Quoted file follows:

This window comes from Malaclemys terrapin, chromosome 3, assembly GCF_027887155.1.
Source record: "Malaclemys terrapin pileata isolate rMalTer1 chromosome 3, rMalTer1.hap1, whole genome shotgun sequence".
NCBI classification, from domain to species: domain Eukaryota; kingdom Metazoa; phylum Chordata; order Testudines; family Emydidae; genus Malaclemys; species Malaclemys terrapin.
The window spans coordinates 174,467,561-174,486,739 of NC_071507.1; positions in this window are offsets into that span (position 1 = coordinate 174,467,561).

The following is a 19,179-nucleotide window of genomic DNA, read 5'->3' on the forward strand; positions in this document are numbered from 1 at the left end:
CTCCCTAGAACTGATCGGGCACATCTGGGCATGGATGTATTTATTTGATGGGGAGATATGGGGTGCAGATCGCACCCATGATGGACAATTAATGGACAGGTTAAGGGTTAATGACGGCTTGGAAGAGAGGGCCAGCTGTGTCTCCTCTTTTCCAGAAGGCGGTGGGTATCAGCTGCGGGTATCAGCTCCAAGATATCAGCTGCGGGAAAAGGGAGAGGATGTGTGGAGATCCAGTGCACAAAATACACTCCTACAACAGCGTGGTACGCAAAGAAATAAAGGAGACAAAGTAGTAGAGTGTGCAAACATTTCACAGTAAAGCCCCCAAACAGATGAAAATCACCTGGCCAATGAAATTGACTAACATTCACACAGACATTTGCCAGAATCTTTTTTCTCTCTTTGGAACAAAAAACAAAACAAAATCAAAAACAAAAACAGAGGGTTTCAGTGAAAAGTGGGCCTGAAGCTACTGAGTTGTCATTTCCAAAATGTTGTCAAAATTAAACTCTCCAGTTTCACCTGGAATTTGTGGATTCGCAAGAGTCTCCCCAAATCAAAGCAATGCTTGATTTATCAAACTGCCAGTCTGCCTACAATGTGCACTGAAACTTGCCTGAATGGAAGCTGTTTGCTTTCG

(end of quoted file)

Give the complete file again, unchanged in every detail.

This window comes from Malaclemys terrapin, chromosome 3, assembly GCF_027887155.1.
Source record: "Malaclemys terrapin pileata isolate rMalTer1 chromosome 3, rMalTer1.hap1, whole genome shotgun sequence".
NCBI classification, from domain to species: domain Eukaryota; kingdom Metazoa; phylum Chordata; order Testudines; family Emydidae; genus Malaclemys; species Malaclemys terrapin.
The window spans coordinates 174,467,561-174,486,739 of NC_071507.1; positions in this window are offsets into that span (position 1 = coordinate 174,467,561).

The following is a 19,179-nucleotide window of genomic DNA, read 5'->3' on the forward strand; positions in this document are numbered from 1 at the left end:
CTCCCTAGAACTGATCGGGCACATCTGGGCATGGATGTATTTATTTGATGGGGAGATATGGGGTGCAGATCGCACCCATGATGGACAATTAATGGACAGGTTAAGGGTTAATGACGGCTTGGAAGAGAGGGCCAGCTGTGTCTCCTCTTTTCCAGAAGGCGGTGGGTATCAGCTGCGGGTATCAGCTCCAAGATATCAGCTGCGGGAAAAGGGAGAGGATGTGTGGAGATCCAGTGCACAAAATACACTCCTACAACAGCGTGGTACGCAAAGAAATAAAGGAGACAAAGTAGTAGAGTGTGCAAACATTTCACAGTAAAGCCCCCAAACAGATGAAAATCACCTGGCCAATGAAATTGACTAACATTCACACAGACATTTGCCAGAATCTTTTTTCTCTCTTTGGAACAAAAAACAAAACAAAATCAAAAACAAAAACAGAGGGTTTCAGTGAAAAGTGGGCCTGAAGCTACTGAGTTGTCATTTCCAAAATGTTGTCAAAATTAAACTCTCCAGTTTCACCTGGAATTTGTGGATTCGCAAGAGTCTCCCCAAATCAAAGCAATGCTTGATTTATCAAACTGCCAGTCTGCCTACAATGTGCACTGAAACTTGCCTGAATGGAAGCTGTTTGCTTTCG